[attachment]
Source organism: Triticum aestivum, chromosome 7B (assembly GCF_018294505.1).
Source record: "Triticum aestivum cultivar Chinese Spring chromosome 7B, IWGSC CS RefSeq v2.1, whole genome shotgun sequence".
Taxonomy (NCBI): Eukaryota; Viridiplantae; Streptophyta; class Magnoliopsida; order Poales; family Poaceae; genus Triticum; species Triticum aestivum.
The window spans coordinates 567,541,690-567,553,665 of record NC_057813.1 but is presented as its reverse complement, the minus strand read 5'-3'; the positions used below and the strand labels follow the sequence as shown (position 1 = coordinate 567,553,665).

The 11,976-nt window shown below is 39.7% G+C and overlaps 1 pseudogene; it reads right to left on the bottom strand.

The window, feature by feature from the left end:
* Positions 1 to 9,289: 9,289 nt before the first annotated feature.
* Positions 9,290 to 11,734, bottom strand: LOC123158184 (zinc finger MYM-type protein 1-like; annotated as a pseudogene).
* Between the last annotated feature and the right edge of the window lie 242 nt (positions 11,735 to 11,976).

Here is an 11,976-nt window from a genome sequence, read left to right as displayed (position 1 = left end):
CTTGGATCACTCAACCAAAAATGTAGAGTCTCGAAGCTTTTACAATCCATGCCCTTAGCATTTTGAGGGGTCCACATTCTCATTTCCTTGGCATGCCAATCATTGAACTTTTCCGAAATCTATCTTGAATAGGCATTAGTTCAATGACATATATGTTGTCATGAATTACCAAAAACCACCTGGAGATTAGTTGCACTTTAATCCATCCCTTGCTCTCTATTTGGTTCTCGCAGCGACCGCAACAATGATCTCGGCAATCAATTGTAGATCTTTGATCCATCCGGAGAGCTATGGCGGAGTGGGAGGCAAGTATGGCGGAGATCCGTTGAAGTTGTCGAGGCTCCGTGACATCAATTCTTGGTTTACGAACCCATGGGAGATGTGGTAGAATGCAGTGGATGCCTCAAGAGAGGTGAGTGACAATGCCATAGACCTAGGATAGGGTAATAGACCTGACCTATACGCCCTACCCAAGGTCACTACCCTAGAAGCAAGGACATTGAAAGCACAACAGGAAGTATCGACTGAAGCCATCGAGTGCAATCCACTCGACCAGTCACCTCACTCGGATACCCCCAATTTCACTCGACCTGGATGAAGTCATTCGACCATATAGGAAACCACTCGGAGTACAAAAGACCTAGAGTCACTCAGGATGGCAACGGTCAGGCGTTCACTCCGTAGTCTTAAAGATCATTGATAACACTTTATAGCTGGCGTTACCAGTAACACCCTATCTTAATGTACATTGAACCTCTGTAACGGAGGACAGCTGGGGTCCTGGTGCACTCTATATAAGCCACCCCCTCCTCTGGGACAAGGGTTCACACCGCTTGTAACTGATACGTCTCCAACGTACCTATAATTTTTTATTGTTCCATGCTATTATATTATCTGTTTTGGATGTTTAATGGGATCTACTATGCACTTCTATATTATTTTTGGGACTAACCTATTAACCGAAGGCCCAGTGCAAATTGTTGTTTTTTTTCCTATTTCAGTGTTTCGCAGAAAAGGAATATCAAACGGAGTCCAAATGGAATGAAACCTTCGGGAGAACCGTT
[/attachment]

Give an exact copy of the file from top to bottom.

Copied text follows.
Source organism: Triticum aestivum, chromosome 7B (assembly GCF_018294505.1).
Source record: "Triticum aestivum cultivar Chinese Spring chromosome 7B, IWGSC CS RefSeq v2.1, whole genome shotgun sequence".
Taxonomy (NCBI): Eukaryota; Viridiplantae; Streptophyta; class Magnoliopsida; order Poales; family Poaceae; genus Triticum; species Triticum aestivum.
The window spans coordinates 567,541,690-567,553,665 of record NC_057813.1 but is presented as its reverse complement, the minus strand read 5'-3'; the positions used below and the strand labels follow the sequence as shown (position 1 = coordinate 567,553,665).

The 11,976-nt window shown below is 39.7% G+C and overlaps 1 pseudogene; it reads right to left on the bottom strand.

The window, feature by feature from the left end:
* Positions 1 to 9,289: 9,289 nt before the first annotated feature.
* Positions 9,290 to 11,734, bottom strand: LOC123158184 (zinc finger MYM-type protein 1-like; annotated as a pseudogene).
* Between the last annotated feature and the right edge of the window lie 242 nt (positions 11,735 to 11,976).

Here is an 11,976-nt window from a genome sequence, read left to right as displayed (position 1 = left end):
CTTGGATCACTCAACCAAAAATGTAGAGTCTCGAAGCTTTTACAATCCATGCCCTTAGCATTTTGAGGGGTCCACATTCTCATTTCCTTGGCATGCCAATCATTGAACTTTTCCGAAATCTATCTTGAATAGGCATTAGTTCAATGACATATATGTTGTCATGAATTACCAAAAACCACCTGGAGATTAGTTGCACTTTAATCCATCCCTTGCTCTCTATTTGGTTCTCGCAGCGACCGCAACAATGATCTCGGCAATCAATTGTAGATCTTTGATCCATCCGGAGAGCTATGGCGGAGTGGGAGGCAAGTATGGCGGAGATCCGTTGAAGTTGTCGAGGCTCCGTGACATCAATTCTTGGTTTACGAACCCATGGGAGATGTGGTAGAATGCAGTGGATGCCTCAAGAGAGGTGAGTGACAATGCCATAGACCTAGGATAGGGTAATAGACCTGACCTATACGCCCTACCCAAGGTCACTACCCTAGAAGCAAGGACATTGAAAGCACAACAGGAAGTATCGACTGAAGCCATCGAGTGCAATCCACTCGACCAGTCACCTCACTCGGATACCCCCAATTTCACTCGACCTGGATGAAGTCATTCGACCATATAGGAAACCACTCGGAGTACAAAAGACCTAGAGTCACTCAGGATGGCAACGGTCAGGCGTTCACTCCGTAGTCTTAAAGATCATTGATAACACTTTATAGCTGGCGTTACCAGTAACACCCTATCTTAATGTACATTGAACCTCTGTAACGGAGGACAGCTGGGGTCCTGGTGCACTCTATATAAGCCACCCCCTCCTCTGGGACAAGGGTTCACACCGCTTGTAACTGATACGTCTCCAACGTACCTATAATTTTTTATTGTTCCATGCTATTATATTATCTGTTTTGGATGTTTAATGGGATCTACTATGCACTTCTATATTATTTTTGGGACTAACCTATTAACCGAAGGCCCAGTGCAAATTGTTGTTTTTTTTCCTATTTCAGTGTTTCGCAGAAAAGGAATATCAAACGGAGTCCAAATGGAATGAAACCTTCGGGAGAACCGTT